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Audience eggs bad actors at Alcazar Theatre in Snohomish on March 25, 1909.
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On March 25, 1909, the Three of a Kind
Company of performers is forced to end its production at the Alcazar
Theatre in Snohomish at the end of the play's first act. So bad is
the performance that the actors are pursued into the street and
pelted with eggs by several disgruntled and aggressive attendees.
The Most Photographed Building in
The Alcazar Theatre building was constructed as a
box-house vaudeville theater. It opened on November 11, 1892, and still (2013) stands in its original location
at 609 First Street in Snohomish. In its first incarnation as a
theater, the auditorium had 350 seats and measured 33 by 45 feet in size. It was considered to be a first-class venue, its usual entertainment
in the early years consisting of short skits, musical acts, and
plays. In 1906, the young singer Al Jolson (1886-1950) played there after a
booking fell through in Everett. Since its construction, the building
has served as a theater, a garage, a junk store, and an antique shop.
When the Snohomish Historic District
was established in 1973, the Alcazar was upgraded from a junk shop to
an antique store. Longtime owner Jim McGinty (b. 1954) gave the
building a concrete foundation and a new roof but has refused to
paint it. He claims it is presently the most photographed building in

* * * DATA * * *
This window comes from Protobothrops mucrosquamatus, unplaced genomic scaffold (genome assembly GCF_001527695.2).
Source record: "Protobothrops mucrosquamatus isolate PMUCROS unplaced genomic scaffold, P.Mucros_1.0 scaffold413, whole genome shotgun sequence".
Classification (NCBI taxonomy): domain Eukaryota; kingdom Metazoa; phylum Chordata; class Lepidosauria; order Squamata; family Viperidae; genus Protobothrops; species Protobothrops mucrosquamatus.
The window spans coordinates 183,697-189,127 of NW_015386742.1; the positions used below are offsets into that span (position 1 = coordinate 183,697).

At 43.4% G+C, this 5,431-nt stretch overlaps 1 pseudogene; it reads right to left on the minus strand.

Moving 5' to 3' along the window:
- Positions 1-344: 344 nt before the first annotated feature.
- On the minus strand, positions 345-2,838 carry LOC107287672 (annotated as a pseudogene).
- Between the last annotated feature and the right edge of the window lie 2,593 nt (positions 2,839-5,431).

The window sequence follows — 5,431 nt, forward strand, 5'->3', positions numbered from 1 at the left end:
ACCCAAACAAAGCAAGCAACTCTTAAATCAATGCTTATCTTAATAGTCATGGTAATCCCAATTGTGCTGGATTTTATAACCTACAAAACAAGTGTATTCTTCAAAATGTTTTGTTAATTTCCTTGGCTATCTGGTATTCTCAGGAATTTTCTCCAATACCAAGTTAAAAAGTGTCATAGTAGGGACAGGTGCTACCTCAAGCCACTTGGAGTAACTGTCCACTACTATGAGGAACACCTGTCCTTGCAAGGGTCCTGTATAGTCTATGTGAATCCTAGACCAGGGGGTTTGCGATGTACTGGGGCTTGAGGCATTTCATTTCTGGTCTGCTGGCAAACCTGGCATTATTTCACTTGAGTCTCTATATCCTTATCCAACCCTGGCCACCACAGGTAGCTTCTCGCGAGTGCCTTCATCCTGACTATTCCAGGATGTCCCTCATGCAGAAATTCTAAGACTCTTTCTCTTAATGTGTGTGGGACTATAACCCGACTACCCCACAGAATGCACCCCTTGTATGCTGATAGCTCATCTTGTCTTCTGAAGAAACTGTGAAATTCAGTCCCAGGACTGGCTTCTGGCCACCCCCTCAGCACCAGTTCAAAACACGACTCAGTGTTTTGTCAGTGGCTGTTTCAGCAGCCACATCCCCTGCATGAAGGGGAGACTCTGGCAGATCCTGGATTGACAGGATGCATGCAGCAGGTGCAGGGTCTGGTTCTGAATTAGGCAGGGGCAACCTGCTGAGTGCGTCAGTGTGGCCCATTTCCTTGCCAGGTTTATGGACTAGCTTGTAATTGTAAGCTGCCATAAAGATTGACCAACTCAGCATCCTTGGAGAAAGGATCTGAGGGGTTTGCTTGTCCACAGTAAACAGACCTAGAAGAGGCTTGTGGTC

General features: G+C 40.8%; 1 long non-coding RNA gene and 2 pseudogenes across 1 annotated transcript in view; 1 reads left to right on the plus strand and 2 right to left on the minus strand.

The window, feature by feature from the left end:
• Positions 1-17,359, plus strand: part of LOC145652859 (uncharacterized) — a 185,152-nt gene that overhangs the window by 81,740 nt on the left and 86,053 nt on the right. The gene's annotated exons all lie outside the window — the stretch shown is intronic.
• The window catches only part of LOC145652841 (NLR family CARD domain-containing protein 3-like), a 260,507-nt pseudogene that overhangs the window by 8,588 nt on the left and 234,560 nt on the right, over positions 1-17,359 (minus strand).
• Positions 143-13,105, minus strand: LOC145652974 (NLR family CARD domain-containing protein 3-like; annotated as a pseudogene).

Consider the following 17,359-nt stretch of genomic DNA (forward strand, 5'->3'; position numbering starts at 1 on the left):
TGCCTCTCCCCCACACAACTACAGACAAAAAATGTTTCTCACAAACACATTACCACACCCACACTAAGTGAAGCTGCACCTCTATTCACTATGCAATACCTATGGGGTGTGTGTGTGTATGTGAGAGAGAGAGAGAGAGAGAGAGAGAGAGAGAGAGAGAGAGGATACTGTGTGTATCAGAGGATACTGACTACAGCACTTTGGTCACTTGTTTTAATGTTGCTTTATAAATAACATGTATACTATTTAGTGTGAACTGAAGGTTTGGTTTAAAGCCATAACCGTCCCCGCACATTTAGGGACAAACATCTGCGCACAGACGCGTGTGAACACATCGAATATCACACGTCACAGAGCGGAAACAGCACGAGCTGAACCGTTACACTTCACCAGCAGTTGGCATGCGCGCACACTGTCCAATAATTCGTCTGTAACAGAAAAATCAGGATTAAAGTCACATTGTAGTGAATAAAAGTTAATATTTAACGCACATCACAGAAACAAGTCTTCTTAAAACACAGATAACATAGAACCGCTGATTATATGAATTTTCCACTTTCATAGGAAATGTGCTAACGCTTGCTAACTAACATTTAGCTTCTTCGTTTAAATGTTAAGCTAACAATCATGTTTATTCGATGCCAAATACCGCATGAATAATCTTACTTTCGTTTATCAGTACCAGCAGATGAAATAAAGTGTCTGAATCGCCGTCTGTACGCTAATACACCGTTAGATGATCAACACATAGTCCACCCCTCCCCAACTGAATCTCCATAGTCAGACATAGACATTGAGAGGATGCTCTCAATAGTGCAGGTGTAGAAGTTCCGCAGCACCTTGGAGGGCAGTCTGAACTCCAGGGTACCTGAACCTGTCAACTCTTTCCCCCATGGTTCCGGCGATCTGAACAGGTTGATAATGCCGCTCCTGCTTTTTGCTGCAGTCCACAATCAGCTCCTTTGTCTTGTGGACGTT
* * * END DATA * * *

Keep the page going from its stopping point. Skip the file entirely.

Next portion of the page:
town so, in his words, "Why change it?" (Snohomish Then
and Now website).
"We'll Make it Eggs"
The Alcazar hosted many performers
during its time as a theater but perhaps no performance as notable as
the one that took place on March 25, 1909.
The Everett Daily Herald gave
the event front page coverage and a devastating review.
"Hasty Exit Made By
"They Leave Via
Back Window While Audience Waits For Their Appearance
Excites Ire of Portion of Snohomish Audience
Daily Herald, March 26, 1909, -- Snohomish went through another
sensational episode last night and came out somewhat scathed. The
members of the Three of a Kind were rotten and they left the theater
after giving one of the worst performances seen in the past months,
and that is putting it mildly.
"Manager Crippen [Charles H. Crippen, 1861-1929] has been known for booking houses.
Three of a Kind consisted of four girls and a group of young men
devoid of any acting ability, unversed in their lines and without
excuse for being on the road. The very first act was absolutely too
much for the audience and certain young men at the back of the house
were heard exiting. One was reported to have said, "Let's go out and
get some old lemons and soak 'em." Another, "We'll make it eggs!"
They left the house and a member of the company hurried to the stage
and reported the conversation.
"Flee Via Windows
"The curtain went
down at the end of the first act and never went up anymore.
was a long one. The people waited reluctantly for what was to come,
hoping against hope that something ahead would make up for the outlay
of money at the box office. At last someone suggested that possibly
the company had left by the back way. Several went on the stage and
found the company one by one dropping out the back window.